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Many salespeople send a misleading message

Bill Lee sales & operations

When you make a sales call on prospective customers, do you ever offer to show them a few prices to help convince them that your company is competitive?

When you sense that a prospect might be interested in doing business with your company, do you ever offer to do a full-blown material takeoff for them complete with prices and specifications?

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Well, you have plenty of company. The most popular tactic salespeople use to get their foot in the door of a prospective account is to flash a few prices or to offer to do a detailed take off.

When you do share prices with your prospect, are you ever guilty of shaving a few points of gross margin off the prices in your price book to make your prices look more favorable than they really are?

If you answered yes to these three questions, don’t feel too badly because this is the way many salespeople approach the possibility of adding a new entry to their book of business.

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They are doing something else that is even worse for the long-term health of a new relationship. They are assuming that their service is equal to or better than the prospect’s current supplier can offer. When you have lost customers in the past, was it more often because your prices were too high or was it because you or your company dropped the ball from a service perspective?

Patience is not a dominant personality characteristic for most salespeople. They jeopardize their relationship with prospects long before they ever become customers by trying to speed up the sales process by bending the truth or ignoring the importance of service integrity.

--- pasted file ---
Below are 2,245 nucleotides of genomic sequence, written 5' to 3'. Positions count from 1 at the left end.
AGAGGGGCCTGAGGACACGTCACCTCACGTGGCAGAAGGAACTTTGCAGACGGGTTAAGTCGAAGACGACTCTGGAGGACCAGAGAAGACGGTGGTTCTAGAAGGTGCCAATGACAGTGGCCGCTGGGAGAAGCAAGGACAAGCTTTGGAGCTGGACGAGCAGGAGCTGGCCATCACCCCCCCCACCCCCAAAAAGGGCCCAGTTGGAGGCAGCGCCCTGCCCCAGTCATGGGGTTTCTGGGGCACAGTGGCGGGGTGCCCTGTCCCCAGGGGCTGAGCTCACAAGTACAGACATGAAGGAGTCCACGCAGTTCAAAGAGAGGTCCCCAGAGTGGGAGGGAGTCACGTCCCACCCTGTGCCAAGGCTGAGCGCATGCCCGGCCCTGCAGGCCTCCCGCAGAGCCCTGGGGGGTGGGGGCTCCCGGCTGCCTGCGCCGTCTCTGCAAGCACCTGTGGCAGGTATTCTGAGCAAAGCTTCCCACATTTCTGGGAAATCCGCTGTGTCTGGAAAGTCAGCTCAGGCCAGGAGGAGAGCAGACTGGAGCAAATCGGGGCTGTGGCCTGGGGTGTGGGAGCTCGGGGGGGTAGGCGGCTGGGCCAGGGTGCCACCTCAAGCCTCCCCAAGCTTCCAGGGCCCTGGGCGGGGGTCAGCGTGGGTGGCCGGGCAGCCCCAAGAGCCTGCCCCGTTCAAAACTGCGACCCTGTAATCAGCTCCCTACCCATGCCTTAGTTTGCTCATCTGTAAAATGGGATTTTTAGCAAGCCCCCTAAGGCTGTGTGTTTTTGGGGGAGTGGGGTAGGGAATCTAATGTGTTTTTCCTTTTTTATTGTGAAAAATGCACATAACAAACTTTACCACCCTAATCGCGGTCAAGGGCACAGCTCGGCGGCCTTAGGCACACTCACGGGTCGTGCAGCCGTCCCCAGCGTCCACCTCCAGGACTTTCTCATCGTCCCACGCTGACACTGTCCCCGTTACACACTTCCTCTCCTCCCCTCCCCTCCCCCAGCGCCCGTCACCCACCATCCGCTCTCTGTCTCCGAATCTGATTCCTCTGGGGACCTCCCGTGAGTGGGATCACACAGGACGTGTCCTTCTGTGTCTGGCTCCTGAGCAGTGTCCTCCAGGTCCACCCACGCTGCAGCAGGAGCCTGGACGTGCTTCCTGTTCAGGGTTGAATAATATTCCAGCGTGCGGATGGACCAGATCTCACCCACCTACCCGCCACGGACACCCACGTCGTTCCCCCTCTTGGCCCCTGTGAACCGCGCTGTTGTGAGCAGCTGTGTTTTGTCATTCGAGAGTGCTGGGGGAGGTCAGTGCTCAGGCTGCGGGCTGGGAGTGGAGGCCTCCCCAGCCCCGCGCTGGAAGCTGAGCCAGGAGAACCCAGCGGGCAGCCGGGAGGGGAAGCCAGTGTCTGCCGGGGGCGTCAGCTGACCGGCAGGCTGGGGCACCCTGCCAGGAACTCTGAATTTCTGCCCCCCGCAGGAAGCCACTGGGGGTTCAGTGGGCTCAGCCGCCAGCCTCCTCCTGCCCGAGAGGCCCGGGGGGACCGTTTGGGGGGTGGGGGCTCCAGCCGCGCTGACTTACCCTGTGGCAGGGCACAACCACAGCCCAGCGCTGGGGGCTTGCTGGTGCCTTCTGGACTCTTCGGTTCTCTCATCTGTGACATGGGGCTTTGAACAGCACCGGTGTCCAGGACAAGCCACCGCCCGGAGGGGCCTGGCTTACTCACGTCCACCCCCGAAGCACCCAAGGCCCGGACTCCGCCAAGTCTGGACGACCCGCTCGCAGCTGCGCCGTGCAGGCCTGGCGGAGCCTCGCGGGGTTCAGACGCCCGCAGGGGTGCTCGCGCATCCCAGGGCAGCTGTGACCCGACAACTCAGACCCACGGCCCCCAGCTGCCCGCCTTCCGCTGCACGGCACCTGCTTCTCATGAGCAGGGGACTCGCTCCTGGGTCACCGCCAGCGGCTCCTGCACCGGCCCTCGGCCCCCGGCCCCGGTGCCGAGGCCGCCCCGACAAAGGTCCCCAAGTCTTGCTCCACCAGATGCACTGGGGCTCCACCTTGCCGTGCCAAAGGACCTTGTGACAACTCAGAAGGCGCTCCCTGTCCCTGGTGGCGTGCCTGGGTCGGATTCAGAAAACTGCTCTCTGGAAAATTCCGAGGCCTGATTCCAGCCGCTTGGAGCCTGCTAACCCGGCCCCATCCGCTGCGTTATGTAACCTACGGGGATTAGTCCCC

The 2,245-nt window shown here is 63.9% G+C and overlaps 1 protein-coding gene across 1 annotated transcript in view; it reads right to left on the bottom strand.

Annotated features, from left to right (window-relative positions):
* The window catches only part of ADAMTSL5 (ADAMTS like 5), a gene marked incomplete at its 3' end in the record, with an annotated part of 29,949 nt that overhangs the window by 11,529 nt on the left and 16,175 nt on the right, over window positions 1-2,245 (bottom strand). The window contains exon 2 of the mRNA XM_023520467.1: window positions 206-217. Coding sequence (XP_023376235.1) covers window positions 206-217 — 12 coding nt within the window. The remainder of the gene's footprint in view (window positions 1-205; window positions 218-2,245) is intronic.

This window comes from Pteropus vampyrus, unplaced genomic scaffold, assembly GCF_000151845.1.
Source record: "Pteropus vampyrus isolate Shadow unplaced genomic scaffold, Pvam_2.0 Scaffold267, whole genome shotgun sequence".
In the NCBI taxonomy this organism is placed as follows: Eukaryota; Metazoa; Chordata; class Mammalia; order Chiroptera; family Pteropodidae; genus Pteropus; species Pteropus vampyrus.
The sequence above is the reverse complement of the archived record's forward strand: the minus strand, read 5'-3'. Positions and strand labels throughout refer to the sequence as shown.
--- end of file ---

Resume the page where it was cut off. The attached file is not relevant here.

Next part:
Rarely will salespeople ever develop a genuine relationship with customers who are doing business with them because of low-ball pricing. Unless your company’s marketing strategy is to have the lowest prices in the market, you are shooting yourself in the foot by luring a new customer into your camp with a benefit you cannot maintain.

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I suggest you change your sales strategy. Win your prospects over by patiently getting to know them and helping them to become more effective businesspeople who own and operate more profitable businesses. This is the source of long-term loyalty. Nine out of ten supplier reps who walk in their door or onto their job-site use price as a sales tool. So be different, bring your prospects tangible solutions to real life business problems they likely struggle with.

When I first became a salesperson, I also led with price. I would prematurely quote prospects largely because I didn’t know anything else to say or do. I didn’t know enough about business to use business acumen as my advantage. I assumed that all prospects used price as their primary criterion for selecting a supplier.

I felt pretty sure my prospects liked me, but I was not at all sure they respected me. In fact, looking back on what I knew about business at that time, I can’t imagine that my prospects looked forward to my sales calls because at that point in my career, I hadn’t learned enough about sales to speak intelligently about the ins and outs of business. I would kill time talking about sports before quoting a few prices and then move on down the road. Here are the words of wisdom that became my guidepost: “What I am to be, I am now becoming.”

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